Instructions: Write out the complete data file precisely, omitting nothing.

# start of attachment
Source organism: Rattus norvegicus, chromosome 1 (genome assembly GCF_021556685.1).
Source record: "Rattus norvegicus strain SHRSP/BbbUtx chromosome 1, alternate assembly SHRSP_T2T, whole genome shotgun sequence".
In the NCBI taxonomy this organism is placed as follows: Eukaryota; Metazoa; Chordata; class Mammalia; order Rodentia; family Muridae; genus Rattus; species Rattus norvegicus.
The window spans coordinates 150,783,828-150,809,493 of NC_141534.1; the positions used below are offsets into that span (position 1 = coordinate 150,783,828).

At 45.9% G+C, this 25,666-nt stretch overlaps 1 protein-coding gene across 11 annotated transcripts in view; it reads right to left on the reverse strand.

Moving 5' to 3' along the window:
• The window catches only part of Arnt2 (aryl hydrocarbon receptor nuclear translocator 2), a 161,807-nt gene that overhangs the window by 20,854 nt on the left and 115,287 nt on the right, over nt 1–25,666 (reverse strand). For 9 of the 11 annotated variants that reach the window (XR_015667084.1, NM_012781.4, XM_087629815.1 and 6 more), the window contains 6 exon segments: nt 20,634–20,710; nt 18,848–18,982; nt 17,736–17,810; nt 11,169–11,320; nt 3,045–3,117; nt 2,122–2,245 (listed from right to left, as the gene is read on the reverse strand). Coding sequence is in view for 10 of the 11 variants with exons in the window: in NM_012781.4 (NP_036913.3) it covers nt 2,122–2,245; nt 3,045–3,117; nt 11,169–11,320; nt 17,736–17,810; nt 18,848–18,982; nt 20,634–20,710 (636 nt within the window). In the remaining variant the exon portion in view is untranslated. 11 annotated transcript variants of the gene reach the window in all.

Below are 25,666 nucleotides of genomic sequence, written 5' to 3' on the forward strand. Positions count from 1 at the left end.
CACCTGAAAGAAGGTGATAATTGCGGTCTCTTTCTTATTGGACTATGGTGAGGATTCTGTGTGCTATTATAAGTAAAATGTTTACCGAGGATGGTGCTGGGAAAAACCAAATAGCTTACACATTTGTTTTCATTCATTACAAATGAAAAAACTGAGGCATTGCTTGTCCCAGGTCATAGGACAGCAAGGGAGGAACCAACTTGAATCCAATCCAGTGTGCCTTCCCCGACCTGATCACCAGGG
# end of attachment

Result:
Source organism: Rattus norvegicus, chromosome 1 (genome assembly GCF_021556685.1).
Source record: "Rattus norvegicus strain SHRSP/BbbUtx chromosome 1, alternate assembly SHRSP_T2T, whole genome shotgun sequence".
In the NCBI taxonomy this organism is placed as follows: Eukaryota; Metazoa; Chordata; class Mammalia; order Rodentia; family Muridae; genus Rattus; species Rattus norvegicus.
The window spans coordinates 150,783,828-150,809,493 of NC_141534.1; the positions used below are offsets into that span (position 1 = coordinate 150,783,828).

At 45.9% G+C, this 25,666-nt stretch overlaps 1 protein-coding gene across 11 annotated transcripts in view; it reads right to left on the reverse strand.

Moving 5' to 3' along the window:
• The window catches only part of Arnt2 (aryl hydrocarbon receptor nuclear translocator 2), a 161,807-nt gene that overhangs the window by 20,854 nt on the left and 115,287 nt on the right, over nt 1–25,666 (reverse strand). For 9 of the 11 annotated variants that reach the window (XR_015667084.1, NM_012781.4, XM_087629815.1 and 6 more), the window contains 6 exon segments: nt 20,634–20,710; nt 18,848–18,982; nt 17,736–17,810; nt 11,169–11,320; nt 3,045–3,117; nt 2,122–2,245 (listed from right to left, as the gene is read on the reverse strand). Coding sequence is in view for 10 of the 11 variants with exons in the window: in NM_012781.4 (NP_036913.3) it covers nt 2,122–2,245; nt 3,045–3,117; nt 11,169–11,320; nt 17,736–17,810; nt 18,848–18,982; nt 20,634–20,710 (636 nt within the window). In the remaining variant the exon portion in view is untranslated. 11 annotated transcript variants of the gene reach the window in all.

Below are 25,666 nucleotides of genomic sequence, written 5' to 3' on the forward strand. Positions count from 1 at the left end.
CACCTGAAAGAAGGTGATAATTGCGGTCTCTTTCTTATTGGACTATGGTGAGGATTCTGTGTGCTATTATAAGTAAAATGTTTACCGAGGATGGTGCTGGGAAAAACCAAATAGCTTACACATTTGTTTTCATTCATTACAAATGAAAAAACTGAGGCATTGCTTGTCCCAGGTCATAGGACAGCAAGGGAGGAACCAACTTGAATCCAATCCAGTGTGCCTTCCCCGACCTGATCACCAGGG